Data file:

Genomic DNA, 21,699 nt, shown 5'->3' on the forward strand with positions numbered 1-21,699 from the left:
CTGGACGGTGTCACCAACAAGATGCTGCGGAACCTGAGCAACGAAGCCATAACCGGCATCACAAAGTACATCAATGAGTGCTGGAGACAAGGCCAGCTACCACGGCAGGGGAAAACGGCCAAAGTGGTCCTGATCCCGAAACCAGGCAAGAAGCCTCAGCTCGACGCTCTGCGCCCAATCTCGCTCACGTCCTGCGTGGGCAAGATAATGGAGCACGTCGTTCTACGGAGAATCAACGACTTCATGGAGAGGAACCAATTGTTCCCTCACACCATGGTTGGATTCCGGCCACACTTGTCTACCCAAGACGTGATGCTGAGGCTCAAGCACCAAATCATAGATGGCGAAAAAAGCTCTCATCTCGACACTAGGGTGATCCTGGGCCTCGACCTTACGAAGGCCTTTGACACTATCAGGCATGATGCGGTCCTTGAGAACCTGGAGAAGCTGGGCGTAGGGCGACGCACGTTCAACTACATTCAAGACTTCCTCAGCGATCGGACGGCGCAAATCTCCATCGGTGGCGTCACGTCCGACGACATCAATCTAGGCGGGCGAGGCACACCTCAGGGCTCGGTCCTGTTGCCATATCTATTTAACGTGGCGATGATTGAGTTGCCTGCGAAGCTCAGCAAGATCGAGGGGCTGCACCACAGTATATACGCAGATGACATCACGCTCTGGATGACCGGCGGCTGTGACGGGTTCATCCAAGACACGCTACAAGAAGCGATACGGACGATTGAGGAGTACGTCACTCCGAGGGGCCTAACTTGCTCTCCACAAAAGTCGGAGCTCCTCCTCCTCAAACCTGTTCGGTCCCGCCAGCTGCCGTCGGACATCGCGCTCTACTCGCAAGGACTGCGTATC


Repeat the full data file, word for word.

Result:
Genomic DNA, 21,699 nt, shown 5'->3' on the forward strand with positions numbered 1-21,699 from the left:
CTGGACGGTGTCACCAACAAGATGCTGCGGAACCTGAGCAACGAAGCCATAACCGGCATCACAAAGTACATCAATGAGTGCTGGAGACAAGGCCAGCTACCACGGCAGGGGAAAACGGCCAAAGTGGTCCTGATCCCGAAACCAGGCAAGAAGCCTCAGCTCGACGCTCTGCGCCCAATCTCGCTCACGTCCTGCGTGGGCAAGATAATGGAGCACGTCGTTCTACGGAGAATCAACGACTTCATGGAGAGGAACCAATTGTTCCCTCACACCATGGTTGGATTCCGGCCACACTTGTCTACCCAAGACGTGATGCTGAGGCTCAAGCACCAAATCATAGATGGCGAAAAAAGCTCTCATCTCGACACTAGGGTGATCCTGGGCCTCGACCTTACGAAGGCCTTTGACACTATCAGGCATGATGCGGTCCTTGAGAACCTGGAGAAGCTGGGCGTAGGGCGACGCACGTTCAACTACATTCAAGACTTCCTCAGCGATCGGACGGCGCAAATCTCCATCGGTGGCGTCACGTCCGACGACATCAATCTAGGCGGGCGAGGCACACCTCAGGGCTCGGTCCTGTTGCCATATCTATTTAACGTGGCGATGATTGAGTTGCCTGCGAAGCTCAGCAAGATCGAGGGGCTGCACCACAGTATATACGCAGATGACATCACGCTCTGGATGACCGGCGGCTGTGACGGGTTCATCCAAGACACGCTACAAGAAGCGATACGGACGATTGAGGAGTACGTCACTCCGAGGGGCCTAACTTGCTCTCCACAAAAGTCGGAGCTCCTCCTCCTCAAACCTGTTCGGTCCCGCCAGCTGCCGTCGGACATCGCGCTCTACTCGCAAGGACTGCGTATC